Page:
True Story

Once upon a time, in America, there was a person who wanted something very badly. This person held solid conservative values. She believed in hard work. She believed in family. She believed in the church and service to her community.

But this thing this person wanted, it turns out, wasn’t so easy to get. Everyone in her community agreed she should have it; it was the perfect fit for her sensibility.

She discovered, when she tried to get this thing, that she had to have a criminal history background check. After that, a child abuse background check. Then, once she cleared those, she needed to be finger printed and those fingerprints registered with the FBI.

So what was this thing that required such a thorough investigation of her background, her character and the assurance of future identification just in case?

Was it purchasing a gun?

Oh, this is America, people. Of course not.

This person wanted to work in the Children’s Section of her local library.

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Not One More

We drove past Sandy Hook and Newtown on our way home from Virginia this Memorial Day and next to the exit sign was a hand-lettered placard: “Free coffee and doughnuts.” This community had twenty first-graders and six teachers and administrators massacred by a man with an assault weapon. And what were they doing on this Memorial Day? Trying to keep drivers alert…and alive.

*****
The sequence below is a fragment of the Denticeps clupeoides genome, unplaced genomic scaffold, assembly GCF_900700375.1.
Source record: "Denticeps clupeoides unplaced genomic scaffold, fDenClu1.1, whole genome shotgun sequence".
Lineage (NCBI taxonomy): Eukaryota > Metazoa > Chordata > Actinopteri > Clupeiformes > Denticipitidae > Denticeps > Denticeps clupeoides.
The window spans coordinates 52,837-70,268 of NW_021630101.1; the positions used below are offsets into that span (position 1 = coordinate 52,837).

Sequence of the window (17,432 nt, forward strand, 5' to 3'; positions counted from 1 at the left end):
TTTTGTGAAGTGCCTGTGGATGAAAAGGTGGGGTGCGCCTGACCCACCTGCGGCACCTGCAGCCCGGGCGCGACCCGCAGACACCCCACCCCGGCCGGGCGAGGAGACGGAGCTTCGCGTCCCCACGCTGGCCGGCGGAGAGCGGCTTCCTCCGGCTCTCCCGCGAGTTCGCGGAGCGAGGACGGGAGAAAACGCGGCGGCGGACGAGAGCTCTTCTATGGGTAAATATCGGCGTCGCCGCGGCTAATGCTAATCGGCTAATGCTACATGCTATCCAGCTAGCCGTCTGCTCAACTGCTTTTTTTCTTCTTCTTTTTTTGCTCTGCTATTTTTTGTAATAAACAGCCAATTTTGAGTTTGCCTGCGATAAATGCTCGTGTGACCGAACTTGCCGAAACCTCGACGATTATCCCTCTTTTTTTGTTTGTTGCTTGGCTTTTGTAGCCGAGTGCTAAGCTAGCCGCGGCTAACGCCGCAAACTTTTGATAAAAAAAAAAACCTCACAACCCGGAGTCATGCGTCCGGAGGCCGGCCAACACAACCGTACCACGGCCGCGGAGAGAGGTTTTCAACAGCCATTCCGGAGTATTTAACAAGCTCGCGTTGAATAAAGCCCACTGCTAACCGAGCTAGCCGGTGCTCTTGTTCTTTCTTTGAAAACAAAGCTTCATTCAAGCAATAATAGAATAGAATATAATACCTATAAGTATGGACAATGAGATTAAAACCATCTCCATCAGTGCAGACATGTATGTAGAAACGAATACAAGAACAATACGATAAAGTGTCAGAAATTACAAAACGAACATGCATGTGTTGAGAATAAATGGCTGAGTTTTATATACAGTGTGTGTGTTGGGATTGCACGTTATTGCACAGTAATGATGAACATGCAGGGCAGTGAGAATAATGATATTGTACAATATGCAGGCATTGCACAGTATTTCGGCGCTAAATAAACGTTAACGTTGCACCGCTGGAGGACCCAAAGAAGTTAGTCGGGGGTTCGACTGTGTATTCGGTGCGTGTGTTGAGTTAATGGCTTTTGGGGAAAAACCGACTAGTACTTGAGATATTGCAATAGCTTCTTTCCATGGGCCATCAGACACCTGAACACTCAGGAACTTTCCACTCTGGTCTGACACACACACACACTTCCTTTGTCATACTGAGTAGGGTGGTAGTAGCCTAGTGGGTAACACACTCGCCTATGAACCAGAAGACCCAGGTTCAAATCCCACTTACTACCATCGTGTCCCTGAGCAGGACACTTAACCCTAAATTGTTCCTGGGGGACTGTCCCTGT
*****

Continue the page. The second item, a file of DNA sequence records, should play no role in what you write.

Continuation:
I hear people defend their right to own assault weapons because they say they need to be safe from “bad guys with guns.” I hear people say they need to protect their own. I never hear them say they want to protect their neighbors. I never hear them say they want to help. I hear them only expound on themselves and their rights.

But Sandy Hook, a town whose children did die from a bad guy with guns—they care about keeping you, anonymous you, alive.

Who has the bigger heart? Who has the richer soul? Who holds the future of our species? Do you want higher walls, bigger guns, more rampant paranoia? Or do you want the compassion of a town trying to keep holiday drivers alive, even as they continue to mourn the senseless slaughter of their children?

http://www.newyorker.com/online/blogs/newsdesk/2014/05/christopher-michael-martinezs-father-gets-it-right.html

The Fetish of Individuality that is the United States

I wish I had thought that up, but I confess I heard it in an interview and I can no longer remember who said it.  At any rate, for me it gets to the heart of a warped belief system in this country.

The other night I watched a documentary on the Triangle Shirtwaist Factory fire, where girls and young women burned to death because there were no laws in place to make their workplace safe. The staircase door was locked, the elevator could hold only a few people at a time and the fire escape was so decrepit, it collapsed. Girls as young as 14 jumped to their deaths, while others died wreathed in flames.  Predictably, public outrage was great, and that outrage led to federal laws being passed to protect workers in their workplace. At the end of the documentary, the narrator said: “but before this could happen, women had to burn.”